Fabric Preparation

Before laying out the pattern, it is necessary to prepare the fabric by preshrinking, straightening fabric ends, and checking for grain perfection. If the fabric is natural, such as cotton, wool, silk, or linen, it will require preshrinking. It the fabric is synthetic, such as polyester, nylon, acrylic, acetate modacrylic, spandex, or metallic, it has been heat set at the factory; therefore it will not require preshrinking. It is advisable to preshrink knits whether natural or synthetic, because this allows the knit to relax and removes sizing which may cause skipped stitches.

  1. Methods of preshrinking

    The method you choose will depend on the fibre content of your fabric.

    1. Cotton and linen — wash and dry at temperatures that will be used for later cleaning.

    2. Silk and rayon — wash gently by hand, squeeze out excess water, lay fabric on a table allowing it to partially dry, then press dry on the wrong side.

    3. Wool and other dry-cleanable fabrics — place folded fabric on one side of a wet sheet, covering it with the remainder of the wet sheet. Leave the fabric covered for two hours, then uncover, leaving the fabric on the table, untouched, to dry completely.

    Note: Another way to preshrink wool is to steam press followed by thoroughly drying on a flat surface.

  2. Straightening fabric ends of wovens

    Choose the most suitable method for your fabric.

    1. Clip the selvage and tear across to the other selvage. (e.g. cotton, cotton blends)

    2. Clip the selvage and pull a crosswise thread. Cut along the pulled thread continuing from selvage to selvage or until end is straightened. (e.g. wool, velvet, silks, satins, more delicate fabrics)

    3. Cut on a noticeable crosswise thread of true plaids, checks, or stripes from selvage to selvage. Avoid this method on roller printed plaids, checks, or stripes.

    Avoid purchasing roller plaids, checks, or stripes.

  3. Straightening fabric ends of knits

    Carefully cut on one crosswise course from one finished edge or selvage to the other finished edge or selvage.

  4. Straightening fabric grain

    Lay the folded fabric on a table, matching the two straightened edges together and the two selvages together. The selvages and straightened edges will line up with the table edges and the fabric will lay flat if the fabric is on-grain.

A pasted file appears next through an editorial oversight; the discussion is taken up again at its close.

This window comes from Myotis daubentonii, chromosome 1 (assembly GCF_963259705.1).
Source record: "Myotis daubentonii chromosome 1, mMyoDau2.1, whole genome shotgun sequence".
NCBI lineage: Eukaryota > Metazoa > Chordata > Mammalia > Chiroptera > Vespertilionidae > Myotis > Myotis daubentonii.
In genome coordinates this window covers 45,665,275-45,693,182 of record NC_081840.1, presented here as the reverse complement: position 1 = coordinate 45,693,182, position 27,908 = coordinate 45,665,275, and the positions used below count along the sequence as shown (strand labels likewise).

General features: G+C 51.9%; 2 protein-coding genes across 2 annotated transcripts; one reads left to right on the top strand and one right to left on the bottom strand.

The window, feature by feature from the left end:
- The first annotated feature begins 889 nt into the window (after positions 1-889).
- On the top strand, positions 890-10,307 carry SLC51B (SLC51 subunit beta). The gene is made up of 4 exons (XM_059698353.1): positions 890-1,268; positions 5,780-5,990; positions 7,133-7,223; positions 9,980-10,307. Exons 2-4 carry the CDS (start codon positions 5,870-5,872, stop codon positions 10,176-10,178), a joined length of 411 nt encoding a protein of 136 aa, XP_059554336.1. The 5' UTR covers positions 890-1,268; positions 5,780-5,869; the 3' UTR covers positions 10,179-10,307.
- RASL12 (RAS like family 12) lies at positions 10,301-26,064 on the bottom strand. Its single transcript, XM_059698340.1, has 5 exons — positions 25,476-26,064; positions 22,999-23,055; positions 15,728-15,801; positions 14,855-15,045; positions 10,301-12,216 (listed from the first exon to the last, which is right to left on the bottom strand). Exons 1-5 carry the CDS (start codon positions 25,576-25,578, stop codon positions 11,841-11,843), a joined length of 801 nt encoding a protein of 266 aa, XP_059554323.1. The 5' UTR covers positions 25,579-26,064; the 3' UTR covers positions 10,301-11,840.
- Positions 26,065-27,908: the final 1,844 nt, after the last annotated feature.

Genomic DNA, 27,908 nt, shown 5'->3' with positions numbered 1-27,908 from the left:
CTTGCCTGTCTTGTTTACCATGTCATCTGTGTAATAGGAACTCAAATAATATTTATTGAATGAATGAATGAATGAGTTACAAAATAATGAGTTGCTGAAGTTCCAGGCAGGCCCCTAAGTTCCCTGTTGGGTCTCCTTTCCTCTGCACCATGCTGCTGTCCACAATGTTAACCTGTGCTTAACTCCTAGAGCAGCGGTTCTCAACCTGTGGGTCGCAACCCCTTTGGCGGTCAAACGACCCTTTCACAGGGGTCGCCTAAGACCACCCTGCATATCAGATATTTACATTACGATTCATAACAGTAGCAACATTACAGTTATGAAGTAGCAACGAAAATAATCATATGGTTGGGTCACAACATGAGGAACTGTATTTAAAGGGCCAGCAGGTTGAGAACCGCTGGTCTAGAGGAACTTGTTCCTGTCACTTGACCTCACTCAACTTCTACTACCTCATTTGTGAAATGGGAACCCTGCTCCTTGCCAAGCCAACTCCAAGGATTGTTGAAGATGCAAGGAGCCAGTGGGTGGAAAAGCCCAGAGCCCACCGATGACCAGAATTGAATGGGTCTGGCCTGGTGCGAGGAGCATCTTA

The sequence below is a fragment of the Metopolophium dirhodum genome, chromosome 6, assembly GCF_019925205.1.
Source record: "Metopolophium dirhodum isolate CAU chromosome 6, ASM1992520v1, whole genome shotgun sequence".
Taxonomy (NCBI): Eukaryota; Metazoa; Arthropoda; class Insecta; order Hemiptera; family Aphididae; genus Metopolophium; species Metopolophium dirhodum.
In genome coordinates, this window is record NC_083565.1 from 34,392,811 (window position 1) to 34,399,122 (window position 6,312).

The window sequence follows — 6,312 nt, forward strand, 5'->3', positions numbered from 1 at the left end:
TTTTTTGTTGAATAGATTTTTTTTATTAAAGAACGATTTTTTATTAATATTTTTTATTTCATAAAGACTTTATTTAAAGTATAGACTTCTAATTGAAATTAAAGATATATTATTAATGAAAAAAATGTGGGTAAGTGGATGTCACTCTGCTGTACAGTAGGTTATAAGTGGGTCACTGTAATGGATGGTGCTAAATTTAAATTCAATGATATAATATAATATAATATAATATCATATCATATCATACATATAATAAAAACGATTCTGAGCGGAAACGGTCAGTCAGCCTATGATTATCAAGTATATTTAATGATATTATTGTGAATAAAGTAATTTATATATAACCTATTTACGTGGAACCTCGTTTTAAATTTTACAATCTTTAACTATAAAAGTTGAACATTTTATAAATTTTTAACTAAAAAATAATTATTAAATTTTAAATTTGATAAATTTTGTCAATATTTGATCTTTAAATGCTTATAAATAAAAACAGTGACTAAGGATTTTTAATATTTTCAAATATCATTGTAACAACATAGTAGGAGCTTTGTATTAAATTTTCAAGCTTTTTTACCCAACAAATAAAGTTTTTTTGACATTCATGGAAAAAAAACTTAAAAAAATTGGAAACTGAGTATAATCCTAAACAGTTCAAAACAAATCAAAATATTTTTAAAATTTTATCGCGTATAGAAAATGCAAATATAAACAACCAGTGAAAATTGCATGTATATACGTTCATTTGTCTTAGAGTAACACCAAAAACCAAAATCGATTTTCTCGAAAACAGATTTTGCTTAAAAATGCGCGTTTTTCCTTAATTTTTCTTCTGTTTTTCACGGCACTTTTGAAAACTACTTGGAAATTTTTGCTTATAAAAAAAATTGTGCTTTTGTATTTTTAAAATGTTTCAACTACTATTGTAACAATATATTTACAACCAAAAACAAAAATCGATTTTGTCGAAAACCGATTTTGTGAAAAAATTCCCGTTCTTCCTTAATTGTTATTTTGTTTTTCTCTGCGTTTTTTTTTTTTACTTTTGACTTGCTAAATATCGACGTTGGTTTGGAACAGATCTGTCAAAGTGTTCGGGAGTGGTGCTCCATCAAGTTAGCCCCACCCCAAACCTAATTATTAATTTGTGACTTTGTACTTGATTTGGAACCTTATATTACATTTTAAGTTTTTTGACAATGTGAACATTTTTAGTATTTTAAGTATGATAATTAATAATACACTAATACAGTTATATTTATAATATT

If the fabric does not appear on-grain, pull the fabric corners in the bias direction until the fabric is on-grain.

    This fabric is off-grain. It does not line up with the table edge. Note the uneven fabric ends.

In addition to this information, consider the following when choosing a successful fabric:

  • Will the fabric be durable for its specific function?
  • Will the fabric shrink?
  • How will the project be cleaned?
  • If you have chosen to do a home accessory consider fibre content, number of yarns per square centimetre, fabric construction, and the fabric finish. Fabrics used for home decorating are subject to greater environmental stresses than fabrics used for apparel. Sunlight, heat, smog, gases, and oil are all stresses to the fabric. Special finishes are important in improving appearance, durability, and the fabric's resistance to these environmental elements.

Things to consider when purchasing fabric for home decorating:

  • Natural colours will retain original appearance longer than dyed or treated fabrics.
  • Colours vary from one dye lot to another, you should purchase all fabric for a project at one time, all from the same bolt.
  • Colourfast describes fabric which retains its colour with no fading or running.
  • Mildew resistant describes fabric which will not allow mold growth.
  • Soil release describes fabric which has a finish that allows water to be absorbed easier, which is a plus when making tablecloths, napkins and placemats.
  • ScotchguardTM is a finish applied to fabric which discourages liquid penetration, allowing time to remove the unwanted liquid with an absorbent cloth.
  • Tighter weaves and higher thread counts make fabric more durable.
  • Plain or twill woven fabrics are more durable than satin or jacquard woven fabrics.
  • Fibre content affects durability and appearance.

    1. Cotton is a strong all-purpose fabric often used for home furnishing fabric because it wears well, dyes well, and is often blended with other fabrics.
    2. Linen is strong but does wrinkle easily.
    3. Rayon and acetate are rich and silky in appearance, but may stretch and spot; these fabrics also seem to be less durable.
    4. Synthetics are heat sensitive; a flame or ash will quickly melt the fabric.
    5. Garment fabric often is not suitable for home furnishings because of differences in weight, feel, and fabric finish.

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